Experts Join with CASPIAN to Oppose RFID Tracking in Schools

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Tracking technology is "dehumanizing," threat to privacy and civil liberties

RFID in ID cards makes people carrying them trackable

RFID in ID cards makes people carrying them trackable

Districts planning to use RFID should brace themselves for a parent backlash, protests, and lawsuits.

A coalition of privacy and civil liberties organizations has issued a Position Paper on the Use of RFID in Schools. In it they call for a moratorium on the use of the controversial chip-based tracking technology.

This comes just as San Antonio's Northside Independent School district is preparing to trial RFID at two campuses this month. Jay High School and Jones Middle School say they plan to require students to participate in the new tracking system in order to boost revenues lost due to absences.

RFID (Radio Frequency Identification) uses tiny microchips to track items from a distance. These RFID microchips have earned the nickname "spychips" because each contains a unique identification number, like a Social Security number for things. These identification and tracking numbers can be read silently and invisibly by radio waves, right through walls, clothing, purses, backpacks and wallets.

San Antonio's Northside Independent School District plans to incorporate RFID tags into mandatory student ID cards. One school district in Brazil has incorporated the tracking tags into uniforms. In both cases, the goal is to keep students, teachers and staff under constant surveillance.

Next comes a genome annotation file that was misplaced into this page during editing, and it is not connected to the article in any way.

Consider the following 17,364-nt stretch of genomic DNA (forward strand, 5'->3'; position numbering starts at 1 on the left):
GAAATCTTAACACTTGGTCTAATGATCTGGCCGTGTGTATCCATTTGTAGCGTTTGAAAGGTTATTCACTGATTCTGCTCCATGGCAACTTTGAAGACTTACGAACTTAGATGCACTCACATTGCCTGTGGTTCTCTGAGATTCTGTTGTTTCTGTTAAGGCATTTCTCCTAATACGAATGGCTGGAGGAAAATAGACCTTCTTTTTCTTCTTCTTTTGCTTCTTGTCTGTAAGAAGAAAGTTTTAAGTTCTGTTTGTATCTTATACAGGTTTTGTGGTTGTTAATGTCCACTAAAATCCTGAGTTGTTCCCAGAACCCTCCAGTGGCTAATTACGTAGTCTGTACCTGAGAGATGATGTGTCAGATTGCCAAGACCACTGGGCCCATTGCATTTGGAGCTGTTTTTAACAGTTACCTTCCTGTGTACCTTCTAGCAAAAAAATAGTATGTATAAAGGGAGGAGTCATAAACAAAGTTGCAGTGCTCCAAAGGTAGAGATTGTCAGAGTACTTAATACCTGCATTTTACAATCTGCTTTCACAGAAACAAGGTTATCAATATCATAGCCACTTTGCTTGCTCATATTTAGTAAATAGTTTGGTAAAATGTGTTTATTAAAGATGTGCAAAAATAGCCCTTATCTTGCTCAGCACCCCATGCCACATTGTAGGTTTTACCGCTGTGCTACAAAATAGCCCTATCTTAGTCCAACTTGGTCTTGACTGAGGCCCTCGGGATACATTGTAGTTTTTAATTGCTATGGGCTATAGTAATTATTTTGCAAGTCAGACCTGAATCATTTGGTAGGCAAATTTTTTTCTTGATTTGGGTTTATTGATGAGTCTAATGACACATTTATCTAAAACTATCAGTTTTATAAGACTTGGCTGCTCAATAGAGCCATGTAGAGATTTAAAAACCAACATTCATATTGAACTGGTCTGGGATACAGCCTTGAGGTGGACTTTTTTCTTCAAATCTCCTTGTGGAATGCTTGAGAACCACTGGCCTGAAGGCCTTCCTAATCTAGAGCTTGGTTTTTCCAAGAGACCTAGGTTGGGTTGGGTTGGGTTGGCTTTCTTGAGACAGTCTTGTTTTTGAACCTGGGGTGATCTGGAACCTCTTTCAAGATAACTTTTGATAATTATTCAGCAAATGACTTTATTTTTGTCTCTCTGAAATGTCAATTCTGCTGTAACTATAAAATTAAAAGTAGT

"RFID is used to track factory inventory and monitor farm animals," said Dr. Katherine Albrecht, Director of Consumers against Supermarket Privacy Invasion and Numbering (CASPIAN) and co-author of the book Spychips. "Schools, of all places, should be teaching children how to participate in a free democratic society, not conditioning them to be tracked like cattle. Districts planning to use RFID should brace themselves for a parent backlash, protests, and lawsuits."

Paper issuers include CASPIAN, the Electronic Privacy Information Center (EPIC), and the Privacy Rights Clearinghouse. Other organizations and notable experts have joined as endorsers and individual signatories, including The Electronic Frontier Foundation (EFF) and IEEE RFID expert Katina Michael of the University of Wollongong. More signers are coming forward daily.

A copy of the Position Paper on the Use of RFID in Schools is available online at the Spychips website.

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Dr. Katherine Albrecht
CASPIAN
877-287-5854
Email >

Liz McIntyre
CASPIAN
877-287-5854
Email >
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